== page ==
Thank you for your offer. I'm glad to hear that our project interests you, but at this time we are looking for someone who will provide us with more than just copywriting services. We need this job completed by the end of the week so it's important to find someone who can start immediately. Our budget will 30$ per hour.

Thanks,

Client Name

And you can send a reply like this:

Hi [CLIENT NAME],

Thank you for your reply. It sounds like this project is a perfect fit, but I'm concerned that the timeline will be too short to provide quality work. The rate for this type of project usually starts at $50 per hour. Would it be possible to adjust the deadline if I managed to reduce my rate?

Thanks,

Freelancer Name

In this example you can see that the freelancer clearly states their hourly rate and then follows up with a question about adjusting the deadline in order to reduce their price. Asking about an alternate timeline is a good way to make it seem like the project isn't the perfect fit for them if they don't want to lower the cost.

If you reach out to a client with an offer that's too high, they'll probably just walk away without considering your request for reduced payment.

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Notice how this template is straightforward and to the point. You've laid out how you charge, why you're a great fit for their project, and what exactly it is they'll be getting from working with you.

Keep these messages short and sweet: only include up to three points with no more than five sentences. They need to know what you do, why they should hire you, and what they can expect from the deal. Anything more than that will likely be ignored or considered too much work.

How to Prepare For The Video Meeting

Here are a few tips that can help make your video meetings go more smoothly:

  • Practice being assertive and confident
  • Know how much money you want to take home from each project
  • Have an idea of what you want to negotiate for
  • Be ready with questions and follow up on any points that might be harder to nail down in writing

As far as preparation goes, you'll need to think about what you want and how much time and money it's going to take. This will enable you to set a number or rate in your head before the video meeting begins. When you do talk to the client, start by saying this: "I'm happy that we're able to chat, because I think it'll allow us to make sure that this project is a good fit for both of us."

This will give you the chance to see if they're open to working with you before wasting your time or theirs. If they don't agree with what you're offering, at least now you know that right off the bat and you can move on.

What Can You Expect From A Negotiation?

The best part about negotiating as a freelancer is that you have total control over how much money you take home from each project. It can be daunting at first, but here are some tips to help make it easier on yourself.

If you feel like you're not getting paid what you deserve, or if the client doesn't meet your expectations, then it's time to negotiate. Negotiating as a freelancer allows for you to achieve greater freedom in terms of both your work and your schedule.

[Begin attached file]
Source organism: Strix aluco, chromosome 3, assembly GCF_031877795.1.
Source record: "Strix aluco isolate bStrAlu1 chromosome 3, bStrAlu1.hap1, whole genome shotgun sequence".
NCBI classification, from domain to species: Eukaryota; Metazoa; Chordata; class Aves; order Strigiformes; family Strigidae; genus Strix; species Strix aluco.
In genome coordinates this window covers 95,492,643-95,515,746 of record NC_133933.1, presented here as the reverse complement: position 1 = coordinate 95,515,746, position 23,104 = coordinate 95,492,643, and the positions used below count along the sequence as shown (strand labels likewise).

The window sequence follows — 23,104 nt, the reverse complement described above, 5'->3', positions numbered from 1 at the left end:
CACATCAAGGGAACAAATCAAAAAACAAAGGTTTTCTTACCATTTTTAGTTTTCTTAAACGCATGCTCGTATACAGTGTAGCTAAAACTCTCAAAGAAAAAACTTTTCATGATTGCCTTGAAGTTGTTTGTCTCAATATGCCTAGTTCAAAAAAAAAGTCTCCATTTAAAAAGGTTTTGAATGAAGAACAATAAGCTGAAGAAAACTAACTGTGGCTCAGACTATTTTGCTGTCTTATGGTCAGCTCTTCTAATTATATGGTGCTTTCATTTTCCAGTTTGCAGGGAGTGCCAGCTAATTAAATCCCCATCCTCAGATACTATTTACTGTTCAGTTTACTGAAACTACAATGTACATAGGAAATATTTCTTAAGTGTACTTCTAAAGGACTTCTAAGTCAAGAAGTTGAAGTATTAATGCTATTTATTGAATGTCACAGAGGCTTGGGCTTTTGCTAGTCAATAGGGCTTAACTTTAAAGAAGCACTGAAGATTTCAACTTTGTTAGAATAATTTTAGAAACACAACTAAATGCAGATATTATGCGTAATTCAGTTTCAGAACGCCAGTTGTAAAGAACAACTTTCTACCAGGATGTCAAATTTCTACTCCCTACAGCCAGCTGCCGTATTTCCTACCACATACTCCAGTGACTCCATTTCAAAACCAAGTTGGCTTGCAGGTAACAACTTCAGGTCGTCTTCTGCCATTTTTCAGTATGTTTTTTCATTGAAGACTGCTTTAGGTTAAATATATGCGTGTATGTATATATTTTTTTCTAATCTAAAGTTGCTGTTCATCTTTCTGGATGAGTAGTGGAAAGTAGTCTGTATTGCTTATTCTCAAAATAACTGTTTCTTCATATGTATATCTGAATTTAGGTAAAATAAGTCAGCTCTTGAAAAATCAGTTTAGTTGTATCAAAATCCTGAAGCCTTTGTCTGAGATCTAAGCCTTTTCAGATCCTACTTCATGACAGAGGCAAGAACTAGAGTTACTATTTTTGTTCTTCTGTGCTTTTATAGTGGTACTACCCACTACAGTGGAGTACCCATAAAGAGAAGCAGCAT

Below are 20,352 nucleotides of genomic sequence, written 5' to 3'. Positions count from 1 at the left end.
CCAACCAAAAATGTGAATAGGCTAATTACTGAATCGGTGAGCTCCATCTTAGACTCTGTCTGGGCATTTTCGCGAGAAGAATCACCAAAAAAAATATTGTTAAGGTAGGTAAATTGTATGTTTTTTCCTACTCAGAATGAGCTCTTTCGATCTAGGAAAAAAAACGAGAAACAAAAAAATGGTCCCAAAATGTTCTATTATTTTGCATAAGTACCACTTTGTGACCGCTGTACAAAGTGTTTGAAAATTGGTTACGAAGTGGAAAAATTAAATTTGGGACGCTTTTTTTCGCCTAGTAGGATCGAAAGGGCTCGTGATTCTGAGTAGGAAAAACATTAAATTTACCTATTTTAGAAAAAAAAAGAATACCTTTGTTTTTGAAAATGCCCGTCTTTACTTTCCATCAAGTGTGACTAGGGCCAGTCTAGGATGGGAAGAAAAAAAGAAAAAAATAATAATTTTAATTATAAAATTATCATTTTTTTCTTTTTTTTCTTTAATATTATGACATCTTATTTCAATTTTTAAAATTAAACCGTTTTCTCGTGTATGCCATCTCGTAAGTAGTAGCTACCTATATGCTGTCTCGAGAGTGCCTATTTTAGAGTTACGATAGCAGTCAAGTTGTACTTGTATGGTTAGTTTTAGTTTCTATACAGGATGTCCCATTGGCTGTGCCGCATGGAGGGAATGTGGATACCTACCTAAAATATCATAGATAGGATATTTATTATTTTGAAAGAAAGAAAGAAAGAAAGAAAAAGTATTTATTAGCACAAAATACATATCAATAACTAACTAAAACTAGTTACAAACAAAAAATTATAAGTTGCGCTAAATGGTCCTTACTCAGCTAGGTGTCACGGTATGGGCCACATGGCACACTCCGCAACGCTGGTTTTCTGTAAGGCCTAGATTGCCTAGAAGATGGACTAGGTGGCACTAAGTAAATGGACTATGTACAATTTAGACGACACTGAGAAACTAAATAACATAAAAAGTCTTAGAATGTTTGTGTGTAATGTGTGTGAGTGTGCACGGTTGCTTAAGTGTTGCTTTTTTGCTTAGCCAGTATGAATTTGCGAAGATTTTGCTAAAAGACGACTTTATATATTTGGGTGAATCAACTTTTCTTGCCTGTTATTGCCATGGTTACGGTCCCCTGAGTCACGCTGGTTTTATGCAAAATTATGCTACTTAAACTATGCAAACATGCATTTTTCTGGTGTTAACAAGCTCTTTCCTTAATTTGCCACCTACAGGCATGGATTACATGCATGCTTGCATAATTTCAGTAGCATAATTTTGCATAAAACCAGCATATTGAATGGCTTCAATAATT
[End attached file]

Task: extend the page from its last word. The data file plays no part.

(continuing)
First, try to talk with the company about what they see as fair market value for your services. Then, set up a meeting with them to go over all the particulars of their project. You'll get a better idea of what they're willing to pay when you've gone over their ideas and requirements in-depth together.

This will give the company a sense of where they stand with working with one another and allow them to know that they're not being taken advantage of by an inexperienced freelancer.

There is also no limit on how much money you can ask for it's all up to negotiation! It's important that you don't accept lowball offers without asking for more because this could lead to disappointment later on down the

Know Which Deal is Right For You.

Before you jump into a negotiation, it’s important to know what your deal breakers are. When you talk to the other party, ask them what they expect out of their project and then see if that's something you're willing to do or not. If it is then those are the terms they'll be working with.

If not then you can either find a way to make it work, or tell them that you're not interested in doing the project at all. That way, you can move on quickly without spending too much time talking about terms that aren't necessary for your success as a freelancer.

Conclusion

Freelancers have a lot of power when it comes to negotiation because they can set their own rates and decide which projects are worth pursuing.

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If you're looking for more money, or if you want to be selective about the jobs that come your way, then negotiating may be right for you! In this blog post we've given some tips on how to prepare for video meetings with clients so that you get what you need out of each deal.

Keep these in mind before accepting any job offer from a client and remember: don't settle until it's a good fit both professionally and financially. Which is the best type of negotiation strategy? What has been one successful negotiation tactic that worked well for you as a freelancer? Let us know in the comments.